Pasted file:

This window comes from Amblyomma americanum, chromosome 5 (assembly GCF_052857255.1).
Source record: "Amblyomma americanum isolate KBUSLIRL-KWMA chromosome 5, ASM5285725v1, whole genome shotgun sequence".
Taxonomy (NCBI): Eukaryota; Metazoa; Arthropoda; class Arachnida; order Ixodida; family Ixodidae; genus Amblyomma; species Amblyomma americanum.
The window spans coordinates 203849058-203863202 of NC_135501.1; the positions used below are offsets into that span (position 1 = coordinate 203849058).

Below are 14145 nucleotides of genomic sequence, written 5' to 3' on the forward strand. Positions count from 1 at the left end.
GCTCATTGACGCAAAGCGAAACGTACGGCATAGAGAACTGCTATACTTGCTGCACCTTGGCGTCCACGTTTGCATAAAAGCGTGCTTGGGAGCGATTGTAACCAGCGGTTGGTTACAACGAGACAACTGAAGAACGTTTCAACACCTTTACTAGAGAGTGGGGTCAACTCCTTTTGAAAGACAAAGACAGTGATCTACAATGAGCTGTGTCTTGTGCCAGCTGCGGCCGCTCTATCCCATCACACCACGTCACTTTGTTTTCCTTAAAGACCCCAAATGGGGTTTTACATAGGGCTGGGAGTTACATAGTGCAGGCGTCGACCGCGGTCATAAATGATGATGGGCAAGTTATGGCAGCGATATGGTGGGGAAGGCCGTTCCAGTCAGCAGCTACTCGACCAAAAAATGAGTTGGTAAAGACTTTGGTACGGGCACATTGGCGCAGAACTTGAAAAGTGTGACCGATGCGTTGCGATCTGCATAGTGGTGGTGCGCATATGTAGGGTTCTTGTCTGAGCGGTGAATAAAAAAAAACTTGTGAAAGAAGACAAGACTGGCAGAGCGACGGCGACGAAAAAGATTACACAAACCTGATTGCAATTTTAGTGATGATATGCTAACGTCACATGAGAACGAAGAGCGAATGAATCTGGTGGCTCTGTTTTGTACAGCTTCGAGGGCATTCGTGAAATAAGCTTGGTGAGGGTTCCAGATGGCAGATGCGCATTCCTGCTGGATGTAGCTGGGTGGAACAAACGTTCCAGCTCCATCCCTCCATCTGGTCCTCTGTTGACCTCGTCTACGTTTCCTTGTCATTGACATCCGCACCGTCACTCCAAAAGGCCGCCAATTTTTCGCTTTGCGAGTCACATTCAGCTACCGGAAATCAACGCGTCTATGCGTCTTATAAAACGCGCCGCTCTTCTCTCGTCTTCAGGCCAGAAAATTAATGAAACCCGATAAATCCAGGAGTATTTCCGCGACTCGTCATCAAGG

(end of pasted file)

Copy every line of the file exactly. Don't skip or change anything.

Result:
This window comes from Amblyomma americanum, chromosome 5 (assembly GCF_052857255.1).
Source record: "Amblyomma americanum isolate KBUSLIRL-KWMA chromosome 5, ASM5285725v1, whole genome shotgun sequence".
Taxonomy (NCBI): Eukaryota; Metazoa; Arthropoda; class Arachnida; order Ixodida; family Ixodidae; genus Amblyomma; species Amblyomma americanum.
The window spans coordinates 203849058-203863202 of NC_135501.1; the positions used below are offsets into that span (position 1 = coordinate 203849058).

Below are 14145 nucleotides of genomic sequence, written 5' to 3' on the forward strand. Positions count from 1 at the left end.
GCTCATTGACGCAAAGCGAAACGTACGGCATAGAGAACTGCTATACTTGCTGCACCTTGGCGTCCACGTTTGCATAAAAGCGTGCTTGGGAGCGATTGTAACCAGCGGTTGGTTACAACGAGACAACTGAAGAACGTTTCAACACCTTTACTAGAGAGTGGGGTCAACTCCTTTTGAAAGACAAAGACAGTGATCTACAATGAGCTGTGTCTTGTGCCAGCTGCGGCCGCTCTATCCCATCACACCACGTCACTTTGTTTTCCTTAAAGACCCCAAATGGGGTTTTACATAGGGCTGGGAGTTACATAGTGCAGGCGTCGACCGCGGTCATAAATGATGATGGGCAAGTTATGGCAGCGATATGGTGGGGAAGGCCGTTCCAGTCAGCAGCTACTCGACCAAAAAATGAGTTGGTAAAGACTTTGGTACGGGCACATTGGCGCAGAACTTGAAAAGTGTGACCGATGCGTTGCGATCTGCATAGTGGTGGTGCGCATATGTAGGGTTCTTGTCTGAGCGGTGAATAAAAAAAAACTTGTGAAAGAAGACAAGACTGGCAGAGCGACGGCGACGAAAAAGATTACACAAACCTGATTGCAATTTTAGTGATGATATGCTAACGTCACATGAGAACGAAGAGCGAATGAATCTGGTGGCTCTGTTTTGTACAGCTTCGAGGGCATTCGTGAAATAAGCTTGGTGAGGGTTCCAGATGGCAGATGCGCATTCCTGCTGGATGTAGCTGGGTGGAACAAACGTTCCAGCTCCATCCCTCCATCTGGTCCTCTGTTGACCTCGTCTACGTTTCCTTGTCATTGACATCCGCACCGTCACTCCAAAAGGCCGCCAATTTTTCGCTTTGCGAGTCACATTCAGCTACCGGAAATCAACGCGTCTATGCGTCTTATAAAACGCGCCGCTCTTCTCTCGTCTTCAGGCCAGAAAATTAATGAAACCCGATAAATCCAGGAGTATTTCCGCGACTCGTCATCAAGG